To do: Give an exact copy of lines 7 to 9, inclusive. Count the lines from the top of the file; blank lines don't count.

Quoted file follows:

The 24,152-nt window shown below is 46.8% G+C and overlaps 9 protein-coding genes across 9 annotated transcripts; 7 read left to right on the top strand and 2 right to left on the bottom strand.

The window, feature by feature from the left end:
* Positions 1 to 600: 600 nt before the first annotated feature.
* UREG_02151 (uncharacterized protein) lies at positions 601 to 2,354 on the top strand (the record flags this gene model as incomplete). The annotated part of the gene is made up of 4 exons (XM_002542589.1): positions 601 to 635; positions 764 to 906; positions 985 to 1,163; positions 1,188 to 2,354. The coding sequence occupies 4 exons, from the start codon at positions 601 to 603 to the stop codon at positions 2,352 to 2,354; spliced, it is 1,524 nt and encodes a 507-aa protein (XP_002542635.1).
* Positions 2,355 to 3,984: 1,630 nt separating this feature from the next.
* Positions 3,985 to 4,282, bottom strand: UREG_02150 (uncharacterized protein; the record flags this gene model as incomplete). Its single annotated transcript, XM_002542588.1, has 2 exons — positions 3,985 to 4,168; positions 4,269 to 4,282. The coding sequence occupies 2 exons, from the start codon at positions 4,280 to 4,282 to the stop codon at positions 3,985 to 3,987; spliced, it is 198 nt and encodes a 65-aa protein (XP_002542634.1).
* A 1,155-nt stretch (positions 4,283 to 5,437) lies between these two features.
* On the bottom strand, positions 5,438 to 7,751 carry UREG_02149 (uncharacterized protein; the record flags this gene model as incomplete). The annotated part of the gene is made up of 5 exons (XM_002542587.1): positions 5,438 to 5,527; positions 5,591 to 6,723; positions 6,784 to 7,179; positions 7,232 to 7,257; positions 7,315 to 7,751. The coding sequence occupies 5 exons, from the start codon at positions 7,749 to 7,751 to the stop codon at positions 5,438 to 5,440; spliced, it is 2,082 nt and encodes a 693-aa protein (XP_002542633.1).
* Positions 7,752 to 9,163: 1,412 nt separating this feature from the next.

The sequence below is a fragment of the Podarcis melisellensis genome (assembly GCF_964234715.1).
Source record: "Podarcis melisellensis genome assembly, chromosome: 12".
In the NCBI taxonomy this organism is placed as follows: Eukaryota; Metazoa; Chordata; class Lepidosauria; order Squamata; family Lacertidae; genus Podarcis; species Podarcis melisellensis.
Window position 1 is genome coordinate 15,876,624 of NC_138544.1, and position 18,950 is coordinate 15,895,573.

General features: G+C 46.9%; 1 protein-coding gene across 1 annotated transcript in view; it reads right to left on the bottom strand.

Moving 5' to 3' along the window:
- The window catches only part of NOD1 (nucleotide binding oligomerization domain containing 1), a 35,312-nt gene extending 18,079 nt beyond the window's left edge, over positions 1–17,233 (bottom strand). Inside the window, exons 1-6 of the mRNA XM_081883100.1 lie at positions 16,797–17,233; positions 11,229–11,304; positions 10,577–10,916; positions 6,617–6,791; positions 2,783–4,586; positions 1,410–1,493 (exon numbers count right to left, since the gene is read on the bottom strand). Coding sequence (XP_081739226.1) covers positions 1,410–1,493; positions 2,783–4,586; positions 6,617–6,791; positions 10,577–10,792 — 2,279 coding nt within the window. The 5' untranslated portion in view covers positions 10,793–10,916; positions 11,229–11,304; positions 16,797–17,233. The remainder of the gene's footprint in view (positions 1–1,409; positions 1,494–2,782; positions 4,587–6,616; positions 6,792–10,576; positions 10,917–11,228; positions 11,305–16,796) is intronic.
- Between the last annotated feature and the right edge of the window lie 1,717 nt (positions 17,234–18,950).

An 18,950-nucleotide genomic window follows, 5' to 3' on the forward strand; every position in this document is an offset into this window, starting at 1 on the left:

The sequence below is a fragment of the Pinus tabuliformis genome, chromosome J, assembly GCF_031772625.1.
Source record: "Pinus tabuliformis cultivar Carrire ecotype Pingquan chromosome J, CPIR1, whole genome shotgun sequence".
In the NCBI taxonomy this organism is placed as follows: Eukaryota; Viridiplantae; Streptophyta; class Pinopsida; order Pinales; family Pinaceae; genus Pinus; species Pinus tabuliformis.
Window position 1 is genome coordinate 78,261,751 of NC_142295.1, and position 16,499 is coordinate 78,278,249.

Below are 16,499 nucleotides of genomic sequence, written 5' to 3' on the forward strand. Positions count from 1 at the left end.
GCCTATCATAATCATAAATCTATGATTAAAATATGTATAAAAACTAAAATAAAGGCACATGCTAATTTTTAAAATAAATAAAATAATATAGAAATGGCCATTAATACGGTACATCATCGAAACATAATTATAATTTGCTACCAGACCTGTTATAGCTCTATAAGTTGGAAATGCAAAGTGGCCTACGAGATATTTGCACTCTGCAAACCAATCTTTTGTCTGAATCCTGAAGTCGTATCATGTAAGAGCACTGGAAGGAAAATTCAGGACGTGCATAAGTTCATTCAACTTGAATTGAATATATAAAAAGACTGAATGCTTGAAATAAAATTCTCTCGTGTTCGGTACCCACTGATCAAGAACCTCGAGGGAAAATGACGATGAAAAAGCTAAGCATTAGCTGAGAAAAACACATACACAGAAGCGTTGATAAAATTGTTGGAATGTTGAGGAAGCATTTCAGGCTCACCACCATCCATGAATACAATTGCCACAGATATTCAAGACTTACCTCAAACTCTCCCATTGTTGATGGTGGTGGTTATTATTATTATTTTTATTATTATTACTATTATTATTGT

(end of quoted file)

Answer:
* A 1,155-nt stretch (positions 4,283 to 5,437) lies between these two features.
* On the bottom strand, positions 5,438 to 7,751 carry UREG_02149 (uncharacterized protein; the record flags this gene model as incomplete). The annotated part of the gene is made up of 5 exons (XM_002542587.1): positions 5,438 to 5,527; positions 5,591 to 6,723; positions 6,784 to 7,179; positions 7,232 to 7,257; positions 7,315 to 7,751. The coding sequence occupies 5 exons, from the start codon at positions 7,749 to 7,751 to the stop codon at positions 5,438 to 5,440; spliced, it is 2,082 nt and encodes a 693-aa protein (XP_002542633.1).
* Positions 7,752 to 9,163: 1,412 nt separating this feature from the next.